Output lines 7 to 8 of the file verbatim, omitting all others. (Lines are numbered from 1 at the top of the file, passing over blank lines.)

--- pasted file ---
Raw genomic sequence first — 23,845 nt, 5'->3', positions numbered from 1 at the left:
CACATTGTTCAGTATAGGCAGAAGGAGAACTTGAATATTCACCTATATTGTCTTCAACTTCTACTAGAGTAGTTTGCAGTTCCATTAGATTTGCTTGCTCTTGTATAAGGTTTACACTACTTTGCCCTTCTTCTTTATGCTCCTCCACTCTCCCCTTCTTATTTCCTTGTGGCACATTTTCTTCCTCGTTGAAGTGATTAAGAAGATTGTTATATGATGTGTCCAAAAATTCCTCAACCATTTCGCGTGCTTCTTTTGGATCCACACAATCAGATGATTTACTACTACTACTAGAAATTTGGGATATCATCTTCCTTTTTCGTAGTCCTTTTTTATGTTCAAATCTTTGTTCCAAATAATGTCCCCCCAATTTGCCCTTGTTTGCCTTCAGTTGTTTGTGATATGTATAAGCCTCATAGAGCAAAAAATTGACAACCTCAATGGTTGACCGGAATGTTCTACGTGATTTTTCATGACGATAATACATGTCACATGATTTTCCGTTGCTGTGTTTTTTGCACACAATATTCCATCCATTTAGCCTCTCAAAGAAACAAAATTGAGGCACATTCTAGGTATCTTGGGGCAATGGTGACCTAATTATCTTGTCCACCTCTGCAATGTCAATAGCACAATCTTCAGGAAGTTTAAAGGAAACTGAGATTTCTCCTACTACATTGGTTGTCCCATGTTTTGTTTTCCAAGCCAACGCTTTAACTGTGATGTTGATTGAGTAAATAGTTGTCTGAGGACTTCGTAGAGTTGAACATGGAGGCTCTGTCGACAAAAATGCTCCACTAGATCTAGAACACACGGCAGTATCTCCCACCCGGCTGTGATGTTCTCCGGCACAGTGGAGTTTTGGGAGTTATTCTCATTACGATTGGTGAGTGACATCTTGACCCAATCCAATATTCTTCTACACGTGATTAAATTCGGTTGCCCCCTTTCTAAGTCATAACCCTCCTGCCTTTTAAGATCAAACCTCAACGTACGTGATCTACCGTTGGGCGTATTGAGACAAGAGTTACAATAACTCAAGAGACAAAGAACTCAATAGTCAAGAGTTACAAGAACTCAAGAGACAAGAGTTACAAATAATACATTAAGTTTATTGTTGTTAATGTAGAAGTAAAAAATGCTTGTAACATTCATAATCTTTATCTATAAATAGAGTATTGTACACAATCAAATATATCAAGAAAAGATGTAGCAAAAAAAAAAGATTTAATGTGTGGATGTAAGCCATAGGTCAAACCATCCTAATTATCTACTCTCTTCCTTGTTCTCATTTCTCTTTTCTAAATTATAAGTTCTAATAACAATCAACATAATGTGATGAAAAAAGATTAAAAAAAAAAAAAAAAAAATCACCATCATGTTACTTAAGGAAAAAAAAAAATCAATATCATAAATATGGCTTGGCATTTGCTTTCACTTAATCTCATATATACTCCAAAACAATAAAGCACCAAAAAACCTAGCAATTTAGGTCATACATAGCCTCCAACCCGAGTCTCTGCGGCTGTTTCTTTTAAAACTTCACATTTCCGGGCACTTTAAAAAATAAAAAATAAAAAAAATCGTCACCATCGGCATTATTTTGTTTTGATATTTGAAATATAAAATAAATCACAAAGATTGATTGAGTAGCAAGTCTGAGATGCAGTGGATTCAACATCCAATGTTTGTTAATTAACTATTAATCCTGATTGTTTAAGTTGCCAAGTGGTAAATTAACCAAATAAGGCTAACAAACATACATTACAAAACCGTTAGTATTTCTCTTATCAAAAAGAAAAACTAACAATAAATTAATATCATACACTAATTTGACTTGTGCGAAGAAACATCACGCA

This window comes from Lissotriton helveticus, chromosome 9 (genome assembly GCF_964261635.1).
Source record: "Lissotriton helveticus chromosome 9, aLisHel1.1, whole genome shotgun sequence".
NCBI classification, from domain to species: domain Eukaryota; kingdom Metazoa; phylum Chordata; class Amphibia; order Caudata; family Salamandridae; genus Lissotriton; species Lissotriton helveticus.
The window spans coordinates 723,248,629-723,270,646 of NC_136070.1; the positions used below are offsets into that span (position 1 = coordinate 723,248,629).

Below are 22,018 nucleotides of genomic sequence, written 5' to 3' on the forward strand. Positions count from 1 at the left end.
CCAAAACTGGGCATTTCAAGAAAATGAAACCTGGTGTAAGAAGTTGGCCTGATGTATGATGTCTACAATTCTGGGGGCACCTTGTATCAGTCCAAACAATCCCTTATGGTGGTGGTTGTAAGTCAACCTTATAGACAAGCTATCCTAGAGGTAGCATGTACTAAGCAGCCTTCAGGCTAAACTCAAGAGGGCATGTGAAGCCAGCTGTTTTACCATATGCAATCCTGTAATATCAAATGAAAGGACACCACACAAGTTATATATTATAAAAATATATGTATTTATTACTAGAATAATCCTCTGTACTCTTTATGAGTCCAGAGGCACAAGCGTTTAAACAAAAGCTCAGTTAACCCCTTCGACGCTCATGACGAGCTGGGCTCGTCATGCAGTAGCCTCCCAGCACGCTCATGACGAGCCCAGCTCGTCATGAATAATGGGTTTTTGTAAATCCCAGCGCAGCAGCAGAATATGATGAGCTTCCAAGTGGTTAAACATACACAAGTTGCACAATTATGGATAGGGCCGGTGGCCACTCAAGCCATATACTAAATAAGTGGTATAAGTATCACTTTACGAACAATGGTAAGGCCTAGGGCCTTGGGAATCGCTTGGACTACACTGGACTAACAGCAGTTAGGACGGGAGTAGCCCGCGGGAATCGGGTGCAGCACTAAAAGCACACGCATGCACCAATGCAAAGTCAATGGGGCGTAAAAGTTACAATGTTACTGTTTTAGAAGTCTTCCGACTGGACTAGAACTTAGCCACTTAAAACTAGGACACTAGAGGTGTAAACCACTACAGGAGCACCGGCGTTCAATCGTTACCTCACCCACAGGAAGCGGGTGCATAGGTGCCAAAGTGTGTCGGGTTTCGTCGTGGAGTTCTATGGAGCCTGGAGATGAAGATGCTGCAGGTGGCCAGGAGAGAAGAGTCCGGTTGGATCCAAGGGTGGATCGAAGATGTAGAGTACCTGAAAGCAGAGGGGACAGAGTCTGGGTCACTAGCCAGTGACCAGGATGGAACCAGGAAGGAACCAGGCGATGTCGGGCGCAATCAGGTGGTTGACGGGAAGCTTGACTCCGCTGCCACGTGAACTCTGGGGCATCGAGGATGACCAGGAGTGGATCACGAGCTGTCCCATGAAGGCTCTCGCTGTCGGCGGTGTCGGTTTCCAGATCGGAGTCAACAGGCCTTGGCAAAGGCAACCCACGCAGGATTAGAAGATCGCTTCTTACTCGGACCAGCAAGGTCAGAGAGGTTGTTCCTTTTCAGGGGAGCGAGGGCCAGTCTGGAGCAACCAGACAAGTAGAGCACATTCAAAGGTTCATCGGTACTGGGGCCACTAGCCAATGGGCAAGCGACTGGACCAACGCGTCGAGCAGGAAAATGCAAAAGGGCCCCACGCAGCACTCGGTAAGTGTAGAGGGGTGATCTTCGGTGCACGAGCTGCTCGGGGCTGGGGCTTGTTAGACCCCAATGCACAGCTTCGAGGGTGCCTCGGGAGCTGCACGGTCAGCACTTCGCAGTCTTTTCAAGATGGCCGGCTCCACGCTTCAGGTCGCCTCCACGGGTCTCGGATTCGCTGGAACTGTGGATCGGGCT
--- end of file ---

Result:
Below are 22,018 nucleotides of genomic sequence, written 5' to 3' on the forward strand. Positions count from 1 at the left end.
CCAAAACTGGGCATTTCAAGAAAATGAAACCTGGTGTAAGAAGTTGGCCTGATGTATGATGTCTACAATTCTGGGGGCACCTTGTATCAGTCCAAACAATCCCTTATGGTGGTGGTTGTAAGTCAACCTTATAGACAAGCTATCCTAGAGGTAGCATGTACTAAGCAGCCTTCAGGCTAAACTCAAGAGGGCATGTGAAGCCAGCTGTTTTACCATATGCAATCCTGTAATATCAAATGAAAGGACACCACACAAGTTATATATTATAAAAATATATGTATTTATTACTAGAATAATCCTCTGTACTCTTTATGAGTCCAGAGGCACAAGCGTTTAAACAAAAGCTCAGTTAACCCCTTCGACGCTCATGACGAGCTGGGCTCGTCATGCAGTAGCCTCCCAGCACGCTCATGACGAGCCCAGCTCGTCATGAATAATGGGTTTTTGTAAATCCCAGCGCAGCAGCAGAATATGATGAGCTTCCAAGTGGTTAAACATACACAAGTTGCACAATTATGGATAGGGCCGGTGGCCACTCAAGCCATATACTAAATAAGTGGTATAAGTATCACTTTACGAACAATGGTAAGGCCTAGGGCCTTGGGAATCGCTTGGACTACACTGGACTAACAGCAGTTAGGACGGGAGTAGCCCGCGGGAATCGGGTGCAGCACTAAAAGCACACGCATGCACCAATGCAAAGTCAATGGGGCGTAAAAGTTACAATGTTACTGTTTTAGAAGTCTTCCGACTGGACTAGAACTTAGCCACTTAAAACTAGGACACTAGAGGTGTAAACCACTACAGGAGCACCGGCGTTCAATCGTTACCTCACCCACAGGAAGCGGGTGCATAGGTGCCAAAGTGTGTCGGGTTTCGTCGTGGAGTTCTATGGAGCCTGGAGATGAAGATGCTGCAGGTGGCCAGGAGAGAAGAGTCCGGTTGGATCCAAGGGTGGATCGAAGATGTAGAGTACCTGAAAGCAGAGGGGACAGAGTCTGGGTCACTAGCCAGTGACCAGGATGGAACCAGGAAGGAACCAGGCGATGTCGGGCGCAATCAGGTGGTTGACGGGAAGCTTGACTCCGCTGCCACGTGAACTCTGGGGCATCGAGGATGACCAGGAGTGGATCACGAGCTGTCCCATGAAGGCTCTCGCTGTCGGCGGTGTCGGTTTCCAGATCGGAGTCAACAGGCCTTGGCAAAGGCAACCCACGCAGGATTAGAAGATCGCTTCTTACTCGGACCAGCAAGGTCAGAGAGGTTGTTCCTTTTCAGGGGAGCGAGGGCCAGTCTGGAGCAACCAGACAAGTAGAGCACATTCAAAGGTTCATCGGTACTGGGGCCACTAGCCAATGGGCAAGCGACTGGACCAACGCGTCGAGCAGGAAAATGCAAAAGGGCCCCACGCAGCACTCGGTAAGTGTAGAGGGGTGATCTTCGGTGCACGAGCTGCTCGGGGCTGGGGCTTGTTAGACCCCAATGCACAGCTTCGAGGGTGCCTCGGGAGCTGCACGGTCAGCACTTCGCAGTCTTTTCAAGATGGCCGGCTCCACGCTTCAGGTCGCCTCCACGGGTCTCGGATTCGCTGGAACTGTGGATCGGGCT